For this!? One MILLION DOLLARS!

So to get to Japan during High School, I need to go with a very special type of group/program.

Why?
Well, because I can’t just buy a plane ticket and fly to Japan, then sign up for High School. In need to be put in the system. And I need a visa. My mum told me it was IMPOSSIBLE for me to get back to 日本 for a year during HS. She said that I would need to wait for my second year of College. Without even looking for a program, I stumbled apon this: Association of Teachers of Japanese. I had found the source I was looking for stumbled upon. I got really excited, and called my friend (because he also wants to leave the lovely  U. S. of A.  ASAP)

Here is the problem; I don;t really have the money it costs right now. The most expensive program: $11,950
The cheapest program: $7,200, However, the cheapest one dosn’t have any details about the trip itself at all. The most expensive one is also run by the most prestigious program, the AFS. The second most prestigious program was actually somewhere on the higher scale of the prices at $10,995.

Anyway, enough jibber-jabber; here are the programs && their sites. The programs I have included all have the 1 year option, because that is the one I want to do. Oh, and 日本語 means Japanese. Anything with the question mark on it means the information was not there, so I am not sure.


ASSE
Ages ?-?
$7,200
? yr 日本語


Center For Cultural Exchange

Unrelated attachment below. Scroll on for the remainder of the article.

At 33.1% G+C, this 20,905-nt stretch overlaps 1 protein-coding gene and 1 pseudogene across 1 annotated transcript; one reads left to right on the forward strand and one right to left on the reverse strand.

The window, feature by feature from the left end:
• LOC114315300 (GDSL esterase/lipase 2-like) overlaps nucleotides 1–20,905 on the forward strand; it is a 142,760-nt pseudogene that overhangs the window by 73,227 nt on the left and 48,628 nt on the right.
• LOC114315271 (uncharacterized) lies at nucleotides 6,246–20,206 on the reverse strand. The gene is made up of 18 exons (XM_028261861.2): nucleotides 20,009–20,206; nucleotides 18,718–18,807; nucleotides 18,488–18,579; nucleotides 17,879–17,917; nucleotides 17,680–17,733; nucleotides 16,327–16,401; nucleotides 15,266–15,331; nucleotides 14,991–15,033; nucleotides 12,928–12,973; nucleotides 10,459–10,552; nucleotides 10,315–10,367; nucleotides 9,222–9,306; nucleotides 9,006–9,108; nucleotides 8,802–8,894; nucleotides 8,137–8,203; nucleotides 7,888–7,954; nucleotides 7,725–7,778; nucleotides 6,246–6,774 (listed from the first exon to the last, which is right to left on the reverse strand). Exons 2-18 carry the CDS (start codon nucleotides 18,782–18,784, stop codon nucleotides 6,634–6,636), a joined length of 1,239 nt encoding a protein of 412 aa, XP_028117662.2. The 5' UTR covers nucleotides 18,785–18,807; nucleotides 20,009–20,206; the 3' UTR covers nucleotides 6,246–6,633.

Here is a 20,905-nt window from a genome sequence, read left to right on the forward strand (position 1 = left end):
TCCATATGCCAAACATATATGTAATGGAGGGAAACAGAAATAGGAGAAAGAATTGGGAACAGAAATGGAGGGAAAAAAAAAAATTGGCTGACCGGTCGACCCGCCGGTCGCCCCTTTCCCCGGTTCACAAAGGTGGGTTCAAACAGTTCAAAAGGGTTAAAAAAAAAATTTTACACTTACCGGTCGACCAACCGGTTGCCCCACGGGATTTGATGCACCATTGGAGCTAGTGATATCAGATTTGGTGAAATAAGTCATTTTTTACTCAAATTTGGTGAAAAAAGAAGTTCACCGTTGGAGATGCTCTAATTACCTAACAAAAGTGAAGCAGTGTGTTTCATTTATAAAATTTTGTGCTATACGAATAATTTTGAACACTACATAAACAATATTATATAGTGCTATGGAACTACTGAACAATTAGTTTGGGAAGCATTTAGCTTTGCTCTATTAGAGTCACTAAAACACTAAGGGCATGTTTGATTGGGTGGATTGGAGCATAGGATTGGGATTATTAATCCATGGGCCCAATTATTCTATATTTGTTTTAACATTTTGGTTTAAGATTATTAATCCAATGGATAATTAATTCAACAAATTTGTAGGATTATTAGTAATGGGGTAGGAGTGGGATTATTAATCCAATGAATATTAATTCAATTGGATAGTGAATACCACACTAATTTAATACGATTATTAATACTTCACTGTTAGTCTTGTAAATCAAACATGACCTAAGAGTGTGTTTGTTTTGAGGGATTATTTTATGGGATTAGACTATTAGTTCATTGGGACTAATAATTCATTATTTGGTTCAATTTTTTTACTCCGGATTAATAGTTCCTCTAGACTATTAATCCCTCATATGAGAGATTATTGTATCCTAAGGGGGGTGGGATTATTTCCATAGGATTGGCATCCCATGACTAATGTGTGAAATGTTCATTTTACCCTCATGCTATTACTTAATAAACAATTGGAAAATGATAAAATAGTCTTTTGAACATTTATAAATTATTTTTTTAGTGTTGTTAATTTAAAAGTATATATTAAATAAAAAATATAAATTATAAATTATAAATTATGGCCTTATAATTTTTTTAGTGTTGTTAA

Ages 16-18
$8,900
1 yr 日本語


Youth For Understanding
Ages 15-18
$10,995
? yr 日本語


The American Field Service
Ages 15-17
$11,500
? yr 日本語


AYUSA Global Youth Exchange
Ages 15-18
$11,950
1 yr 日本語


CIEE
Ages ?-?
$14,485
? yr 日本語

So there you go. Those are my options, and I nicely listed them by the price (which could change at any time).
You might want to close this page now.
(There is a CIA agent standing behind you in disguise as someone you know).

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2 responses to this post.

  1. Posted by kiki on April 27, 2010 at 9:18 am

    You definitely have to go with YFU. They have a great support system, they are respectable, reliable, they know what it’s all about. And they really don’t focus on the money, which is why I’m so passionate about YFU, because they are really there for us youth, and for cultural tolerance and understanding. But yeah, I actually went on a summer exchange to Japan with YFU, and would whole-heartedly recommend doing a foreign exchange to Japan with them.

    ~Kiki

    Reply

  2. Well thank you for the commentary, Kiki.
    I actually know a few people that have gone through YFU, and it sounds like a great program.
    The problem is, I don’t think Brazen will be old enough by the time we leave (He turned 14 not to long ago).
    But thanks anyway

    Reply

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